It was always going to be a highly political exercise to condense 12
hours of interviews with 25 rich and powerful people into the
one hour tribute documentary to Kerry Packer but despite all the trauma
of the attempted sacking of John Lyons, the Channel Nine production
team of Mark Llewellyn, Ben Hawke, Peter Hiscock, Graham Davis and Tom Krause pulled it together quite well last night.

While there was plenty of laudatory stuff about Packer’s
generosity, they didn’t shy away from the Costigan royal commission or
the brutality of Kerry’s father, Sir Frank.


John Singleton’s claim that Kerry Packer had told him
on six occasions that his father’s death was the happiest day of his
life certainly got you wondering about how James is feeling given that Kerry was also a very hard man.

Ita Buttrose was the only female voice over the hour but there was
certainly plenty of air-time for colourful old blokes. Convicted crook
Alan Bond looked back on those famous Channel Nine negotiations at the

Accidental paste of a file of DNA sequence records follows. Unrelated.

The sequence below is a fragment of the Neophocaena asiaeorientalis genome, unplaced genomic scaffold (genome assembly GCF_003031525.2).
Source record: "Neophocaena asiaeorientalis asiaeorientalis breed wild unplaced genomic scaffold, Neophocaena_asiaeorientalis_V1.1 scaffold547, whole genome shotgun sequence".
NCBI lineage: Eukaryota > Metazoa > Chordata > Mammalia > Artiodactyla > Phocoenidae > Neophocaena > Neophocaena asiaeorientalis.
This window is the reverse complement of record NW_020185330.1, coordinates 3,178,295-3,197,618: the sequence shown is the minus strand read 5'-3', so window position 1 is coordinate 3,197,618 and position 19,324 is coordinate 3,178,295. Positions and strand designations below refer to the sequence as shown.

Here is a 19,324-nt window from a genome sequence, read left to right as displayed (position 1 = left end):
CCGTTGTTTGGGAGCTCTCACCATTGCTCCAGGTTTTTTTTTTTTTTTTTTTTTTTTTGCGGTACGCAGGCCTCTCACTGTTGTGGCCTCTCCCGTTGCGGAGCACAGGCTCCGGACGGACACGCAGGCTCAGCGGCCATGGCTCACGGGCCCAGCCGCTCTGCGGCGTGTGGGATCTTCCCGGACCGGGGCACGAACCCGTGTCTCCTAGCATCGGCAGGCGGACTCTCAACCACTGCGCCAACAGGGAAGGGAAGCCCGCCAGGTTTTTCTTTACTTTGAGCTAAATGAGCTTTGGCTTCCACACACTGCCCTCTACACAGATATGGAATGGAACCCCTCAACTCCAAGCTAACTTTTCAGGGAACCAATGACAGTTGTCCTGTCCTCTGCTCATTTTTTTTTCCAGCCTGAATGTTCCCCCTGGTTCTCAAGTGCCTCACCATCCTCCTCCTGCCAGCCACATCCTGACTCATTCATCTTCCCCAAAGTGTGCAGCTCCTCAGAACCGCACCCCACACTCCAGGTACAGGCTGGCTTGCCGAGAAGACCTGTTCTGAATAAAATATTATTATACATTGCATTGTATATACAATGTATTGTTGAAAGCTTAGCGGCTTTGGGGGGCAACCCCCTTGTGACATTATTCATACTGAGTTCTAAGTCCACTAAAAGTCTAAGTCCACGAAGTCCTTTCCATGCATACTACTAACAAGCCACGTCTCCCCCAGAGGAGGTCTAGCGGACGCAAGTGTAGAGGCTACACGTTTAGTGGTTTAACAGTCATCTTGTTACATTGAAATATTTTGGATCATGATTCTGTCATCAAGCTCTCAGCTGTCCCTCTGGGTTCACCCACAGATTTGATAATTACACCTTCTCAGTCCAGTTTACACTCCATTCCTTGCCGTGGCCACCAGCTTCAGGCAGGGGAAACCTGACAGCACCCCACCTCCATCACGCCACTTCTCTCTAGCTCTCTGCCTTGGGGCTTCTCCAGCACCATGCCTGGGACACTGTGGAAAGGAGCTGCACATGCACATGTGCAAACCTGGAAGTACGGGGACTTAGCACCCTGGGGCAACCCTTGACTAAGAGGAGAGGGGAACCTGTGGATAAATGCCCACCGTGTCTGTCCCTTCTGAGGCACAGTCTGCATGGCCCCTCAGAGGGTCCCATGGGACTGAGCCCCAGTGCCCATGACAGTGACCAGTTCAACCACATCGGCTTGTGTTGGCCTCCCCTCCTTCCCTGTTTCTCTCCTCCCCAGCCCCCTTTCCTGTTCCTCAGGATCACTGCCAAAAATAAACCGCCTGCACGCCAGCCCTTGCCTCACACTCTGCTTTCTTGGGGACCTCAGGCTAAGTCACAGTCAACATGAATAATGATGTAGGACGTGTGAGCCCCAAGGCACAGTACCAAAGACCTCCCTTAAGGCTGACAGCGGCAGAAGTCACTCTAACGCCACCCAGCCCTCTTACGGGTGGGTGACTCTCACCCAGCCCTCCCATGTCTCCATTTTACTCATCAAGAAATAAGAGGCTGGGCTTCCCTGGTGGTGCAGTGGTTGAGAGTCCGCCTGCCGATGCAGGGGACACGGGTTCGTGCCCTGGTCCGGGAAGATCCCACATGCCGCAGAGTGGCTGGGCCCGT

Wentworth Hotel, we had John Singleton gloating about the way Kerry
forced Seven and Ten to
pay a fortune for the AFL rights and there was even Trevor Kennedy
retailing the story of Kerry being banned from Crockfords casino in
London.

Trevor is still up to his eye-balls in controversy over those
Swiss bank accounts, but at least the producers drew the line at Graham
Richardson. Clearly the baggage carried by the Parrot over cash for
comment has long subsided but did we really have to see him choking
back the tears?

The only bloke missing from an interview was Lloyd Williams,
co-executor of Kerry’s estate with David Gonski, who was pictured sitting at gaming tables
with Kerry but was not well enough to be interviewed because a lung
condition now has him in constant need of an additional oxygen supply
through his nose.

The audience of 1.5 million wasn’t quite big enough to knock-off Lost
on Seven which had 1.8 million, presumably with a strong skew towards
female viewers. Still, even getting within 300,000 shows the pulling
power of Kerry Packer, but it was a shame there weren’t more women to
share their memories.

Ros and Gretel Packer are even more publicity shy than Kerry and
decided to leave all the talking to James, whose full 30 minute
interview will be run on Sunday this week. It really does seem that Packer women are to be seen but not heard.

The reaction inside Nine this morning has been very positive and
there’s now even talk of producing a DVD so that some of the extended
interviews can be viewed in full. Hmmm, that might be testing the
limits of the Packer family given that they did sign-off on some
elements of last night’s documentary.

Peter Fray

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